Thursday, July 21, 2016

Proverbs 21:30 --- The Utter Sovereignty of the Lord

Proverbs 21:30 --- The Utter Sovereignty of the Lord
No wisdom, no understanding, no counsel
    can avail against the Lord.

Verses 30 and 31 deal with the sovereignty of the Lord, which no person ought dare forget.  Along with verses 1-2, which also deal with the Lord's sovereignty and judgment, they form an inclusio[1] that frames this chapter, which has told us about the wicked and what they are like. 

The basic problem with the fallen human race is that we no longer fear the Lord.  And when we lose his fear, then wickedness follows.  O how we need to recover the fear of the Lord in our lives!  The fear of the Lord is the beginning of wisdom and the constant heart attitude that will keep us from wickedness.  As Psalm 19 puts it, "The fear of the Lord is clean, enduring forever."

A. W. Tozer begins his classic book, The Knowledge of the Holy, this way:

"What comes into our minds when we think about God is the most important thing about us. . . . The most portentous fact about any man is . . . what he in his deep heart conceives  God to like. . . . Were we able to extract from any man a complete answer to the question, 'What comes into your mind when you think about God' we might predict with certainty the spiritual future of that man. . . . A right conception of God is basic not only to systematic theology but to practical Christian living as well."[2]

This inclusio or frame of God's sovereignty and judgment around this chapter teaches us the key to learning the fear of the Lord.  We must learn who the Lord is and let that truth sink deeply into our souls.  Our God is utterly sovereign.  We cannot outmaneuver the Lord!  We cannot follow our own wisdom, our own understanding, or our own counsel without ending up in utter ruin!  If we oppose the Lord in our thinking or in our lifestyle we will not escape eternal judgment.  His sovereignty is inescapable. 

We are so syncretistic!  Syncretism is gathering wisdom from whatever source we happen upon.  We glean a little wisdom from Oprah, a little wisdom from the latest self-help book, a little wisdom from the Dahli Lama, a little wisdom from the Bible, a little wisdom from this source or that.  But what we fail to see is that the Lord Jesus Christ alone is the source of wisdom!  What we fail to see is that any wisdom or understanding or counsel that opposes him is false and will not avail!  What we fail to see that there is a so-called "wisdom" that is "earthly, unspiritual, and demonic" (James 3:14-17), because it opposes the Lord.  Our syncretism dishonors Jesus Christ our only Lord and teacher.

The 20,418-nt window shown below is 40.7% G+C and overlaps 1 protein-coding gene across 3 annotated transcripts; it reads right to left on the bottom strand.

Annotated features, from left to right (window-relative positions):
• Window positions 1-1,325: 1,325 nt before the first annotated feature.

We have to discern the voices that speak to us in this world.  The world is a noisy place with many voices.  But voices that do not begin, continue, and end with the fear of the Lord can never rightly analyze the true problem of the human race, nor prescribe the true solution.  The philosophers of this world, who are actually theologians, but false ones, always go wrong because they have rejected the fear of the Lord.  And so all their wisdom, understanding and counsel is unspiritual and false because they didn't build on the foundation of the Lord and his words (see Matthew 7:24-27).  One of the more infamous of these false theologians was Friedrich Nietzsche, who is known for declaring that God is dead.  But after Nietzshe's death, someone wrote this:

                "God is dead."  --Nietzsche
                "Nietzsche is dead." --God

The sovereign Lord will have the final word.  "No wisdom, no understanding, no counsel can avail against the Lord."

[1] An inclusio, sometimes called an inclusion, is a literary device that is used to frame a passage, showing where it begins and ends.  Psalm 8 is an example as it begins and ends with the words, "O Lord, our Lord, how majestic is your name in all the earth."  This device gives us a clue as to what the author wants us to see.  In Proverbs 21, I believe the point is that the fear of the Lord, which the wicked lack, is gained by coming to a right understanding of who the Lord, with whom we have to do, truly is.
[2] A. W. Tozer, The Knowledge of the Holy, 9-10.

Tuesday, July 19, 2016

Proverbs 21:28---The New Is In the Old Concealed

Proverbs 21:28 --- The New Is in the Old Concealed
A false witness will perish,
    but the word of a man who hears will endure.

The second line of this proverb seems to puzzle almost all the commentators on this verse.  But one wonders if the reason for their universal puzzlement is their failure to heed St. Augustine's famous maxim, "The new (testament) is in the old (testament) concealed, and the old is in the new revealed."  In other words, Christ and his teaching is found in the Old Testament, but it was concealed or hidden, until Jesus came in the fullness of time and unveiled to us the ultimate meaning of the Old Testament Scriptures.

The first line of the proverb is straight forward.  The Lord hates lying.  It is one of the seven things the Lord finds abominable (Proverbs 6:16-19).  "You shall not bear false witness" is one of the Ten Commandments.  According to Revelation 21:8 "all liars" will have "their portion . . . in the lake that burns with fire and sulfur, which is the second death."  That false witnesses will perish is not a surprise, for the Lord incarnate is the way,
the truth, and the life, thus the truth remains forever.

But in the second line, we are told that "the word of a man who hears will endure," and the Hebrew is even stronger, because it uses the word
forever, literally saying, "but he who hears will speak forever."[1]  What could this possibly mean?  How could a mere man speak forever?